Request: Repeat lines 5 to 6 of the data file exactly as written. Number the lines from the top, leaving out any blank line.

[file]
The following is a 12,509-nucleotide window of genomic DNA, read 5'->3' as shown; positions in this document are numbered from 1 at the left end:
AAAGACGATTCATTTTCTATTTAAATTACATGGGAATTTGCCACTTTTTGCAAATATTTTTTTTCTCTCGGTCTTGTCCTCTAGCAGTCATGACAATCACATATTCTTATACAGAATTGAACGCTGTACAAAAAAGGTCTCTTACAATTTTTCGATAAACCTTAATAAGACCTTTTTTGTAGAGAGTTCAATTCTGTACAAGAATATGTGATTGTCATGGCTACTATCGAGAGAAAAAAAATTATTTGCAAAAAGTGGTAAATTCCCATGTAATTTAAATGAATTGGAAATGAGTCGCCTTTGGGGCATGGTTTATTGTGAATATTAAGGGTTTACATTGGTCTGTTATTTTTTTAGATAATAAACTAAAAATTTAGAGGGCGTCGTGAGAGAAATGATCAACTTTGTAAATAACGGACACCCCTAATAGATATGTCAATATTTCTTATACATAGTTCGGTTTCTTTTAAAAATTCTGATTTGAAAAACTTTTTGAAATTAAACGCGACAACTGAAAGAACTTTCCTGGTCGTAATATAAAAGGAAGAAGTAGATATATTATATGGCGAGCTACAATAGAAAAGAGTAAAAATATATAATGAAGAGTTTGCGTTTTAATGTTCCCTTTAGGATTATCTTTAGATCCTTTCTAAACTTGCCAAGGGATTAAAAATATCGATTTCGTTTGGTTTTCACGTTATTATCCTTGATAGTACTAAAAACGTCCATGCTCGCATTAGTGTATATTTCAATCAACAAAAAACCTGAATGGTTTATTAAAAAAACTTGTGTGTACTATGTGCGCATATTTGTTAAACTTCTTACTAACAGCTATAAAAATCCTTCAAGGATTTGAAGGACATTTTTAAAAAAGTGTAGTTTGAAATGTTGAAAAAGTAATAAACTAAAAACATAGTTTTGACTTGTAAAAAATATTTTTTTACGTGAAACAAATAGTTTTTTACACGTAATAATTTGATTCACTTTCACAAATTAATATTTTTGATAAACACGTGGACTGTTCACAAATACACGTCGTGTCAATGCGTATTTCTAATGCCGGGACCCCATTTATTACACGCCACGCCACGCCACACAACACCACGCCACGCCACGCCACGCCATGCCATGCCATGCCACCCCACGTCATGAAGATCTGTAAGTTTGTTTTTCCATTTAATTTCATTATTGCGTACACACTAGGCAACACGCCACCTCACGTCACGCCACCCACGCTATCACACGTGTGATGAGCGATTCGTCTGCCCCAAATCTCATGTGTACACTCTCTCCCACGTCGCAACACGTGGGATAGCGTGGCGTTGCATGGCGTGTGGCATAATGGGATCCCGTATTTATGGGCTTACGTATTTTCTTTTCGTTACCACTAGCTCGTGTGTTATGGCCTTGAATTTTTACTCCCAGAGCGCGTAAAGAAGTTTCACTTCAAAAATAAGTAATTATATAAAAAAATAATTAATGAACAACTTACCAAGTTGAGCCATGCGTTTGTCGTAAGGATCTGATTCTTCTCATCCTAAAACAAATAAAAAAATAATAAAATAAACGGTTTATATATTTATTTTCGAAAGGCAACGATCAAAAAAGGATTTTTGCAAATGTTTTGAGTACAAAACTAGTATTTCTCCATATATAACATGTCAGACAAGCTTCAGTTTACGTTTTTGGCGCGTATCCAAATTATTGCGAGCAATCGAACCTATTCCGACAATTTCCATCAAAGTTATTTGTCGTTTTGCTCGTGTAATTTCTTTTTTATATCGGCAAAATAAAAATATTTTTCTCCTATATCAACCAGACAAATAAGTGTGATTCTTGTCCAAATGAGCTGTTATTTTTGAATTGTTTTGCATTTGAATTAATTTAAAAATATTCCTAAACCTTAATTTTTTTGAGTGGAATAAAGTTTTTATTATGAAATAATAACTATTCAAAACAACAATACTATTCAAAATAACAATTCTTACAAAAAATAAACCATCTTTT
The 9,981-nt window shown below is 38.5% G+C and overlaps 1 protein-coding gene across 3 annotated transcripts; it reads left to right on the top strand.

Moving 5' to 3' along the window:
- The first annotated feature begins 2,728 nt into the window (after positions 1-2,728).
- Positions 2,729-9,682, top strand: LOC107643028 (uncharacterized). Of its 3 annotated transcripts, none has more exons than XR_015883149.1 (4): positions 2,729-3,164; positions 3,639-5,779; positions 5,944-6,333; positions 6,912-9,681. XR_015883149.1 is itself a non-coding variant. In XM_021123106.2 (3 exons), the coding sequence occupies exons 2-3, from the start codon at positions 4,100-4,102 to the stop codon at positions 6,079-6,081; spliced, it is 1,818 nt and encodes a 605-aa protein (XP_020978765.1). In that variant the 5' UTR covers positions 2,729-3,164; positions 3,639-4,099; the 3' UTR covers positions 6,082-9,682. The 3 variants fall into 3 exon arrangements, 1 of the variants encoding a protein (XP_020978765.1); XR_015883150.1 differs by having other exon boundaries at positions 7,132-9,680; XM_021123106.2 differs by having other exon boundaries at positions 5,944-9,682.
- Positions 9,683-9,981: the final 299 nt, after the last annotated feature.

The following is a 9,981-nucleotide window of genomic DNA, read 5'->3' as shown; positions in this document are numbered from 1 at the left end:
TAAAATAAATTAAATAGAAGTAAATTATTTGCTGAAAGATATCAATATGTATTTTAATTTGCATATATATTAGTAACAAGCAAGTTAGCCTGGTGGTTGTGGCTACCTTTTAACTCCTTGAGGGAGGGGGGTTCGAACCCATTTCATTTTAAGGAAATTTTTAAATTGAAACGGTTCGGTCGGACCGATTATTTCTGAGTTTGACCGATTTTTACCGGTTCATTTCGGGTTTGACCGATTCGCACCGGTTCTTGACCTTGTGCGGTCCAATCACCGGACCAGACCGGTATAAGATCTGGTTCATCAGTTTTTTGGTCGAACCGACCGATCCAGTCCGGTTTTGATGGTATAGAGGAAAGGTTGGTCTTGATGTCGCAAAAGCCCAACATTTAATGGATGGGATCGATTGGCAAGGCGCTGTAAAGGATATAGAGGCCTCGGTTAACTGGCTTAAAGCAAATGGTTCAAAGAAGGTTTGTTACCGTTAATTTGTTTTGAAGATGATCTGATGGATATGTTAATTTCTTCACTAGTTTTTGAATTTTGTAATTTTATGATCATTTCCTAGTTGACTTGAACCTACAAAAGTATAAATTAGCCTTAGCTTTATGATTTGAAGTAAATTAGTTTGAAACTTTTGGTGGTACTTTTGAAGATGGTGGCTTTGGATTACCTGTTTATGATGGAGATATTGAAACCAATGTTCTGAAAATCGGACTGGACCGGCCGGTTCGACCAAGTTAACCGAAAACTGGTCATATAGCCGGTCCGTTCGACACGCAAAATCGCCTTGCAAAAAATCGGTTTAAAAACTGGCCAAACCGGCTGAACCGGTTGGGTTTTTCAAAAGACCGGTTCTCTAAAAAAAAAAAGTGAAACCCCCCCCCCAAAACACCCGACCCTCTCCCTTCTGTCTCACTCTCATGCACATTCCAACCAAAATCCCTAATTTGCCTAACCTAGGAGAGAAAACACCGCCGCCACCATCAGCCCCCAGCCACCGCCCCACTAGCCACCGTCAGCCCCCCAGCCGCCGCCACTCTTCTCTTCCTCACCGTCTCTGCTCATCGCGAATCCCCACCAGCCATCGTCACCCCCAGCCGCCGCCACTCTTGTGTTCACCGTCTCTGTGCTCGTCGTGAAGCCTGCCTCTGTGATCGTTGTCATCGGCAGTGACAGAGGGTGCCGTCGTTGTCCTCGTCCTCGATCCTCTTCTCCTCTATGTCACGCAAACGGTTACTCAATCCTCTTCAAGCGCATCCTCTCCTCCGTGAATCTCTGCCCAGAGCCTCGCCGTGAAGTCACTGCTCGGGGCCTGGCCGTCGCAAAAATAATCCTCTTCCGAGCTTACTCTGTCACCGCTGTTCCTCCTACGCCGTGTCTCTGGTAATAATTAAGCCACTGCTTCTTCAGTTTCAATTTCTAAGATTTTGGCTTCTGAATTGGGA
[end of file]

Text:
- The first annotated feature begins 2,728 nt into the window (after positions 1-2,728).
- Positions 2,729-9,682, top strand: LOC107643028 (uncharacterized). Of its 3 annotated transcripts, none has more exons than XR_015883149.1 (4): positions 2,729-3,164; positions 3,639-5,779; positions 5,944-6,333; positions 6,912-9,681. XR_015883149.1 is itself a non-coding variant. In XM_021123106.2 (3 exons), the coding sequence occupies exons 2-3, from the start codon at positions 4,100-4,102 to the stop codon at positions 6,079-6,081; spliced, it is 1,818 nt and encodes a 605-aa protein (XP_020978765.1). In that variant the 5' UTR covers positions 2,729-3,164; positions 3,639-4,099; the 3' UTR covers positions 6,082-9,682. The 3 variants fall into 3 exon arrangements, 1 of the variants encoding a protein (XP_020978765.1); XR_015883150.1 differs by having other exon boundaries at positions 7,132-9,680; XM_021123106.2 differs by having other exon boundaries at positions 5,944-9,682.